From an economic perspective, if the private sector participates in that, it is useful in terms of risk-sharing across the economy, as well as the business incentives it can bring. Hopefully, the private sector can be involved over the coming years. The public capital investment plan has to be set out regardless because we now need to address our public capital stock. It would be welcome if that could be done in collaboration with the private sector.
We would fully welcome public capital investment but we need to acknowledge that it is occurring at a time when the economy is operating at close to full capacity. If the full benefits of this capital investment are to be enjoyed, then it is important it does not crowd out the private sector. It can do this by contributing to capacity constraints for private producers. If higher capital spending is debt-financed, it will have the effect, when the economy is close to full capacity, of pushing up both prices and wages which then makes the private sector less competitive, particularly exporters. Our recommendation is rather than debt financing under these circumstances, it is better if public capital investment is met by financing from elsewhere in the budget, whether through taxation or other expenditure measures.
Dr. Thomas Conefrey:
The Deputy is correct there was a large increase in the youth unemployment rate, a much higher rate than average unemployment rate, which went into the 20% sphere. It has fallen significantly. It is currently twice the average unemployment rate. It is high but it has fallen much.
One positive development is that a phenomenon we saw during the boom was the tendency for young males to go out of education and straight into employment, particularly in the construction and related sectors. From current data, it is clear that the tendency for that to happen has declined much. The labour force participation rate for young males in the 15 to 19 year old age group fell quite significantly in 2008 and 2009 and has not recovered. In one sense, one might think that is a negative. When we look at the data, the major reason for that seems to be that they are staying on in education, which is a benefit in the long run. Improvements in youth unemployment and a greater tendency for younger cohorts to continue in education, which benefits their earnings and their employment prospects in the long term, are the case now.
I welcome the delegation.
What really is the difference between a scenario analysis and a forecast? Is it a case of hedging one’s bets either for a cliff-edge Brexit or various types of softer Brexits which will impact hard on us after 2020? The European Commissioner, Günther Oettinger, stated a no-deal Brexit will probably lead to a general recession. I assume that will mean quarter after quarter of declining output. Is it the case that the cliff-edge Brexit is an existential threat to our economy? We have seen the anxiety - to put it mildly - in the farming sector. It is a significant bedrock in our intrinsic domestic economy. Is the Central Bank being too sanguine about its scenarios or actual forecasts?
On budget 2019, we have been asking about the Revised Estimates and the possibility of another budget. Has the Government taken on board sufficiently the profound risks of Brexit, an event which we are days away from?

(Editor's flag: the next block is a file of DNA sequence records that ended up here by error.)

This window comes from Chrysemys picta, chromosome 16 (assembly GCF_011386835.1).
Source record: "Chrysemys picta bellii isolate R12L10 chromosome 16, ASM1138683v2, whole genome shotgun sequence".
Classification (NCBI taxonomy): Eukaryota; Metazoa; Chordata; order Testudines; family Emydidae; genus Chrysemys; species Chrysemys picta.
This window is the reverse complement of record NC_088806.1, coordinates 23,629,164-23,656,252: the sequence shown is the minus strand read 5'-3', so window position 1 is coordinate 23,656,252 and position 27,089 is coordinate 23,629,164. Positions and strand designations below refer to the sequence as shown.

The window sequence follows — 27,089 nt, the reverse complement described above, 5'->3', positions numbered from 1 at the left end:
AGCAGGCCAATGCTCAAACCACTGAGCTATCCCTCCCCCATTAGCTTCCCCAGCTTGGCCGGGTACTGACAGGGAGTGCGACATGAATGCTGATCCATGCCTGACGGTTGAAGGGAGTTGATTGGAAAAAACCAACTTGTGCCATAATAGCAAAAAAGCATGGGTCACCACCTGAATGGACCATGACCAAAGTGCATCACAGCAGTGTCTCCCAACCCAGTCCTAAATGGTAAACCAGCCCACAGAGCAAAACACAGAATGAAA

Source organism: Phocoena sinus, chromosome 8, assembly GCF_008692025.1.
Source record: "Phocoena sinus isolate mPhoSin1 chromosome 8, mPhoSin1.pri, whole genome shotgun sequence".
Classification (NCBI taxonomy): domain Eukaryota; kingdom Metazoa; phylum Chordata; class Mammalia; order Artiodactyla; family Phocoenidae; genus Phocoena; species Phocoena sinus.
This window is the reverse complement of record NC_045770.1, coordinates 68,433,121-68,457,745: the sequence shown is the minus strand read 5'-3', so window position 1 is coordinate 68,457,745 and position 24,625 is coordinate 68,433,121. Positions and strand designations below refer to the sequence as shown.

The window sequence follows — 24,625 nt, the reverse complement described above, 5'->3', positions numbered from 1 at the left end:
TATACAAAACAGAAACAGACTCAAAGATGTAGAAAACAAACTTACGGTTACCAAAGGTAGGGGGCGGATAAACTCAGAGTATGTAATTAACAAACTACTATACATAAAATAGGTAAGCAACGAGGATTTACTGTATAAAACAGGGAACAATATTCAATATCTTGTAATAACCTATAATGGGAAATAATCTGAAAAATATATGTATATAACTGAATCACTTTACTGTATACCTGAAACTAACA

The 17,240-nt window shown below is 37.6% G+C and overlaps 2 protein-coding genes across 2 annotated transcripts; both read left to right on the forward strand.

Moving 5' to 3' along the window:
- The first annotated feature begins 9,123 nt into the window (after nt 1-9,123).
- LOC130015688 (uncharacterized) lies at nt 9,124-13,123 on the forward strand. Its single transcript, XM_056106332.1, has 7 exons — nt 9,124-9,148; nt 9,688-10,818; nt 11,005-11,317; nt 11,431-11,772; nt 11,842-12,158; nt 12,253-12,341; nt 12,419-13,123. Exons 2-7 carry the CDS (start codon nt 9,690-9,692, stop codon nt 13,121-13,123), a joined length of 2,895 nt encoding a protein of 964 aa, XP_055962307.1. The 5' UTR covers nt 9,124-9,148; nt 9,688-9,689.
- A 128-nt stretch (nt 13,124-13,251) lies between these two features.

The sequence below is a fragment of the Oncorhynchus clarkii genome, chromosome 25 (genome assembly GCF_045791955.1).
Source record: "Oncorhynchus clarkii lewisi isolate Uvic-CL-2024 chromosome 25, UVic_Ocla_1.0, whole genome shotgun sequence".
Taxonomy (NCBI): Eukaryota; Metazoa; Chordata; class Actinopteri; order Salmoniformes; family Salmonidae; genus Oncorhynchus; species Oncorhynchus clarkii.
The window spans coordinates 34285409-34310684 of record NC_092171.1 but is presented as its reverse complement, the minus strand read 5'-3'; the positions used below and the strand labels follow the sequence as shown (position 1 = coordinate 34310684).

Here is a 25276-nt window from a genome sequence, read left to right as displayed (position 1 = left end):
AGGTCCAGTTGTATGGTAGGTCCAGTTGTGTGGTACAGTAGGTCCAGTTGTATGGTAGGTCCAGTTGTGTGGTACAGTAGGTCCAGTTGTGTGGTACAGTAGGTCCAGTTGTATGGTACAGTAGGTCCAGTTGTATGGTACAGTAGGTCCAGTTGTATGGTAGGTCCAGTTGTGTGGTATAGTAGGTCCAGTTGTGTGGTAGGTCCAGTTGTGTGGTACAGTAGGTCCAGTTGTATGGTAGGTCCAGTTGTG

The great Fintan O’Toole said geography is destiny. Napoleon once said, when he would not send us troops to help us to get rid of the English yoke 200 years ago, that “L'Irlande est une Ìle derriere une Ìle.” Is it the case that Brexit will have a profound impact on us? We are located in the North Atlantic Ocean with this large economy between us and our European partners. There are all kinds of logistical issues which we are going to have to unravel, whether it is Irish Ferries going out of Dublin Port or Rosslare. The Governor of the Central Bank, Professor Lane, stated at the European Financial Forum that the financial sector has become strong enough to withstand profound shocks.
The Dáil is debating Second Stage of the Brexit omnibus legislation and we all have this sense of unreality discussing changes to significant areas of tax law and whether they will be implemented. The Central Bank has a core role in the Stock Exchange and the insurance industry. How does it view its viability going forward?
What are the estimates for the levels of household debt going into the early 2020s?
Dr. Mark Cassidy:
We make a point of emphasising the inherent uncertainty relating to the estimates of a disorderly no-deal Brexit. There is no prior example of such a large economy suddenly withdrawing from such a large trading bloc. Our economic models are useful in projecting medium-term and long-term outcomes based on historical relationships. They are less good, however, at predicting short-term outcomes of this sort when one has such uncertain events.
We are projecting a major impact in the first two years after Brexit. We are projecting that economic growth over the two years combined, rather than being above 8%, would be closer to 2%. A decrease of 6% is three quarters of growth taken off the economy in the first two years which is a major impact. I certainly hope that we are not underplaying the extent of the estimate. Our estimates are somewhat more adverse than those projected by the Department of Finance for the first year. Projected growth could be somewhat above or somewhat lower than 1.5%.
This is a shock which would permeate almost all areas of economic activity. We know about the direct impact upon exports, particularly those parts of the economy where a high share of their produce is exported to the UK. There are certain sectors of the economy which are particularly vulnerable both to tariffs and trade frictions, non-tariff barriers, such as delays in moving goods into and out of the country.